For example, one of my fondest memories from living and working in Mexico and the Caribbean comes from the time I had to take a bus trip. I worked for an educational resource firm based in Mexico City. We collected information for documentaries, many of them for The Discovery Channel, as well as for schools and universities, and for organizations preparing educational programs. This one time, my team was asked to gather some information on a particular area in rural Mexico. We usually drove wherever we needed to go, but this particular time several vehicles were dead-lined for repairs, so we were handed bus tickets. The trip was a fairly long one, so the bus stopped for a meal break at a small village restaurant. However, this busload was fuller than usual, thanks to my team, and the little restaurant was overwhelmed. And as the bus had a schedule to keep, we didn’t have a lot of time to wait for our food. So the other female on the team and I went back to the kitchen to see if we could help. Now picture this: the two women in the kitchen spoke no English and, at that time, neither my teammate nor I spoke much Spanish. So we learned to make tortillas and salsa with instructions consisting of grunts, gibberish (to us anyway), and hand gestures. Our misinterpretation of many of those instructions had the entire group in stitches. I’m not sure how much we helped, as we were probably more of a hindrance, but everyone had a blast. If the food was perhaps a little less tasty than it normally would have been, it was still the one of the meals I enjoyed and remembered the most. And the flour and tomato sauce we were covered with when we got back on the bus was an indication of how much fun we’d had—an experience we’d never have gotten anywhere in the US, as least nowhere I’ve ever been.

In my latest novel, the second in the Black Ops Chronicles series, Black Ops Chronicles: Dead Men Don’t, which came out on June 28, 2014, my female lead, Andi, is kidnapped and taken to the Middle East and my black-ops-expert hero, Levi, has to rescue her. Now while I have never been to the Middle East, Levi has, or at least his real-life counterpart has. He really did work for the British SAS as well as the CIA. So in addition to the internet research I did, I got a lot of my information from Levi. For example, there’s a sandstorm in my novel and, obviously, I’ve never experienced one of those. But luckily—or unluckily depending on your point of view—Levi has. So he was able to tell me about how strong the wind was (I guess it would have to be to blow that much sand around) and how that sand burrowed under your clothes and stung every inch of skin it could reach. It wasn’t an experienced he relished. And while he hadn’t enjoyed the experience or the memories, they were invaluable to me. Luckily, he has a great sense of humor and didn’t get too offended by my enthusiastic delight at what he suffered. I tried to be sympathetic—honest, I did—but it was hard when I was getting so much valuable information. He told the story with that dry humor the British are so famous for and, when he was finished, I felt like I’d been there. Would I have had Andi taken to the Middle East if Levi hadn’t been there? Maybe, maybe not. There are plenty of other places I could have used that I’ve either been to or have friends who have. But the Middle East worked with my plot line and, as Levi had been there and had a wealth of information I could use, how could I resist?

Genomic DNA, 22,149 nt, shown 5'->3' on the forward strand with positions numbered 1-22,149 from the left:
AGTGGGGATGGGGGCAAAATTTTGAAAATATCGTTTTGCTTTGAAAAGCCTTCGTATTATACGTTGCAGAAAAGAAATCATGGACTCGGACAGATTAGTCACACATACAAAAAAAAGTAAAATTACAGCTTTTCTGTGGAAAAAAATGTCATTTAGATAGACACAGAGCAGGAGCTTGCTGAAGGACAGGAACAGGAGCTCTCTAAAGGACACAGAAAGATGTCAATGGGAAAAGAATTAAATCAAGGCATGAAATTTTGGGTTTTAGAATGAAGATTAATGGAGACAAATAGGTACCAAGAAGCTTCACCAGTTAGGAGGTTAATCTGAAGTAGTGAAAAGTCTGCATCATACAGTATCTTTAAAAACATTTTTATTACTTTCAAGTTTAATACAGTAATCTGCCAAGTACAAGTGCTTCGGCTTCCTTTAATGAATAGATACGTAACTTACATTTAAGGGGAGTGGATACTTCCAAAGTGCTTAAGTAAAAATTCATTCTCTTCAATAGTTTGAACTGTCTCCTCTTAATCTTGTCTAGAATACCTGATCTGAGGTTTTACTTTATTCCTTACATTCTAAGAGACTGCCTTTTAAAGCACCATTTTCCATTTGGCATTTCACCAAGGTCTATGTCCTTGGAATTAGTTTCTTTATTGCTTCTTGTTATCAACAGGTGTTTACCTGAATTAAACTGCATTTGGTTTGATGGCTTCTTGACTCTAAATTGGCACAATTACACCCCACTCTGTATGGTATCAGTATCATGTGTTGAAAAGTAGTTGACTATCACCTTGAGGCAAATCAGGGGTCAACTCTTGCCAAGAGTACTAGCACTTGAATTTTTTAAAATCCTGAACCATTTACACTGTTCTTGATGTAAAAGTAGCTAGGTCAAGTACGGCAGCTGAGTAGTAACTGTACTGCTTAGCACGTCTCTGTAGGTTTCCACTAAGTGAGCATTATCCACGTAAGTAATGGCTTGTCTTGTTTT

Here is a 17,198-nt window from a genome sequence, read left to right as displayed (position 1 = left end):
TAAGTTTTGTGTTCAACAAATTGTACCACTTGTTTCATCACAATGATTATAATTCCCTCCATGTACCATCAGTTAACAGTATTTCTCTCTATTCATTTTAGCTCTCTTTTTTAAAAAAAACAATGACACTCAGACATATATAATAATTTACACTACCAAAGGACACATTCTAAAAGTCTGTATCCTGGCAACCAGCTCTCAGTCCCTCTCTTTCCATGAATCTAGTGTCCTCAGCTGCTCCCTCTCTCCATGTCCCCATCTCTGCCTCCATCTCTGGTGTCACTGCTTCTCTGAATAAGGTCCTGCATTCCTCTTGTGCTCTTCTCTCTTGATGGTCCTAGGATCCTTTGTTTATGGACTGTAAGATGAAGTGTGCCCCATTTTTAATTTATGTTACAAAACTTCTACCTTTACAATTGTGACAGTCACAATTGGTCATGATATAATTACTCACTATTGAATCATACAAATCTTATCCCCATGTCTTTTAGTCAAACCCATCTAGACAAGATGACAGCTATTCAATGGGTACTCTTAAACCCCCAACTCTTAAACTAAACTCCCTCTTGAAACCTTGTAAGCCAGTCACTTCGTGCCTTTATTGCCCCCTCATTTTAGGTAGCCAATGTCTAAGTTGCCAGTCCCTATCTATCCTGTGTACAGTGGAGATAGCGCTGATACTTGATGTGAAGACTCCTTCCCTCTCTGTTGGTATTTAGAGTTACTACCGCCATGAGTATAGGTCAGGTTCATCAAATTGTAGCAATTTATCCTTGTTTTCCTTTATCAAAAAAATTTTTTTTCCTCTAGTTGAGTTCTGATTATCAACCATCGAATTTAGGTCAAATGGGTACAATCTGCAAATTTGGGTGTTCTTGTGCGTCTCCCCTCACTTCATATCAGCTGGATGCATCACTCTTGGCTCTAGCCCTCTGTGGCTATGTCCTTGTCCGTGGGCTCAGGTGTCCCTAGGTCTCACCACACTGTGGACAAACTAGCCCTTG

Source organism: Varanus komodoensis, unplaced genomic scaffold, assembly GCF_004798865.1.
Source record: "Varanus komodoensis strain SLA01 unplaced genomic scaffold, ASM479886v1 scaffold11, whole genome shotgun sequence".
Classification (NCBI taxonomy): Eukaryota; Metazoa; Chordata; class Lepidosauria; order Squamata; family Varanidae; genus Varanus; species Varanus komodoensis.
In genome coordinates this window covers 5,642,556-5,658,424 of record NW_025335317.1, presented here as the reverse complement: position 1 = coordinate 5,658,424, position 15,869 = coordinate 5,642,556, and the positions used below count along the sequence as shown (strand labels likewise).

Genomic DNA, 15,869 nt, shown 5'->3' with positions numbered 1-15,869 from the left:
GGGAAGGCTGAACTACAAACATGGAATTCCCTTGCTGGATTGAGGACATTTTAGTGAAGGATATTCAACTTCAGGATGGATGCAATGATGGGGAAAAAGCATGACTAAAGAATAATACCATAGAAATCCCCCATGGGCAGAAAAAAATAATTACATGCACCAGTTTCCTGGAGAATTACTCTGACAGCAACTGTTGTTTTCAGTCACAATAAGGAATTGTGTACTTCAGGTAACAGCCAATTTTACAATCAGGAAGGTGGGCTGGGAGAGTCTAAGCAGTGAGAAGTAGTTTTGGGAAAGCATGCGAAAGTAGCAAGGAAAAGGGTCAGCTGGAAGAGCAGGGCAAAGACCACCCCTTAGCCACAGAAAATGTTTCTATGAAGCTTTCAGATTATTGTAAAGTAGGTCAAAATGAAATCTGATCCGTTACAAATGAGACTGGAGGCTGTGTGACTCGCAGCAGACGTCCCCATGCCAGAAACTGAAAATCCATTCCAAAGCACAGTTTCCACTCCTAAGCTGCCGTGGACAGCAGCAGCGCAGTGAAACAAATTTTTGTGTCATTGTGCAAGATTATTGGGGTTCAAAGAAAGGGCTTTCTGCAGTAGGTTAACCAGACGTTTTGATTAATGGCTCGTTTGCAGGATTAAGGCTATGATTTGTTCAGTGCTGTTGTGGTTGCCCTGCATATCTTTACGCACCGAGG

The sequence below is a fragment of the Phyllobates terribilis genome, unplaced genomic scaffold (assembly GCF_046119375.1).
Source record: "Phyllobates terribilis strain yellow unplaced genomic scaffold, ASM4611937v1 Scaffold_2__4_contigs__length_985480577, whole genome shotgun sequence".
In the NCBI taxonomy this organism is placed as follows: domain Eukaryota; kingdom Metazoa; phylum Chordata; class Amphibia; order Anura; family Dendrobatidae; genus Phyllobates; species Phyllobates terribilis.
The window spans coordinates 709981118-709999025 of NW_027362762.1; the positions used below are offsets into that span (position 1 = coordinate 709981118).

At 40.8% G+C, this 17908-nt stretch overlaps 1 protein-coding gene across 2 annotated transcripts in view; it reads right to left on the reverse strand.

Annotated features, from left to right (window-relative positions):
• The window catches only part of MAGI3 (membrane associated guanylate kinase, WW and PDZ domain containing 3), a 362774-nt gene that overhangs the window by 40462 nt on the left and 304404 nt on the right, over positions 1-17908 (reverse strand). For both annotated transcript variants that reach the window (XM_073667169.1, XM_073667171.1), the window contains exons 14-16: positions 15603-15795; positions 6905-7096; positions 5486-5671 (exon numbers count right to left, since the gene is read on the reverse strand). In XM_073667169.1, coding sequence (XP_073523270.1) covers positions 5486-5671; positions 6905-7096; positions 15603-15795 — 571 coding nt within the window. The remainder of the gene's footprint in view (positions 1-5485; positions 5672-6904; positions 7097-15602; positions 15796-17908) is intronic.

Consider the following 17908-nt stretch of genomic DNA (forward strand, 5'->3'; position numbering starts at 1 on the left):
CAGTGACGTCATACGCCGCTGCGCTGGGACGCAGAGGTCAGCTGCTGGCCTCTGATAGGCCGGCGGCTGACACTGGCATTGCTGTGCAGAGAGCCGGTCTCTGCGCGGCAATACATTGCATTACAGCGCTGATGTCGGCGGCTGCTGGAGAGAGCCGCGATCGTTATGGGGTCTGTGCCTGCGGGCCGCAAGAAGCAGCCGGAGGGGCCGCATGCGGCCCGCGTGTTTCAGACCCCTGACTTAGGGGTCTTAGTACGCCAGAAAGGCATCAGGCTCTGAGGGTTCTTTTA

A strange man has come to save her...but is he friend or foe?

Anderson Merritt’s been kidnapped, but when a stranger comes to rescue her, she isn’t sure he is who he says he is. He claims to work her father’s boss. But someone close to Andi set her up, and now she doesn’t know who to trust. Every man she’s ever known has seen her only as a tool to get to her father or his money, so why should this one be any different? As the sparks between them ignite, and the danger escalates, Andi has to choose—go off on her own, or trust that some men really are what they seem.

He doesn’t want to hurt her…but he may have to if she doesn’t come willingly.

Ex-CIA black ops specialist Levi Komakov doesn’t believe in hurting women, but when the place is set to blow and Andi won’t cooperate, he has no choice to but toss her over his shoulder and carry her out of danger, determined to keep her safe in spite of herself. But the beautiful little spitfire doesn’t make it easy for him. With her abductors seemingly always one step ahead of him, Levi suspects there’s a rat in the woodpile, but who? Could it be someone close to Andi’s father, someone in the FBI, or someone in the family Levi works for? When a new threat appears, and even the CIA can’t help him keep Andi safe, Levi puts everything on the line—but will it be enough?

Pepper O’Neal—Come for the Adventure, Stay for the Romance

Wednesday, July 9, 2014

Music and the Mystery

I’m a writer, but I’m also a musician. I’ve painted pictures, but don’t consider myself good enough at that to take on the title.

But, consider those first two: writer and musician. I know a lot of people are both. And every songwriter is both, of course.  I’m finding it hard to separate the two, the further I get into mystery writing. I can’t write a novel without some reference to music. I’ve started one serieswith a musician sleuth, and another—that emerges in September—with a music-loving sleuth.

Besides those blendings, I know a lot of writers who have music playing while they work. They set their mood, get inspiration, put themselves into a certain time period, and probably use music for more things I can think of.

Sometimes I wonder if it’s in spite of the fact that I’m a musician—or because of it—that I can’t write when music is playing. My mind wanders over to the notes and I end up concentrating on them instead of my words.

If you are a writer, how do you use music? If you’re a musician, what’s your connection with words and music? Do you read to music? Drive to music? Dance?

Wednesday, July 2, 2014

ARC giveaway!

Please see Janet Cantrell's blog for a chance to win an ARC of FAT CAT AT LARGE!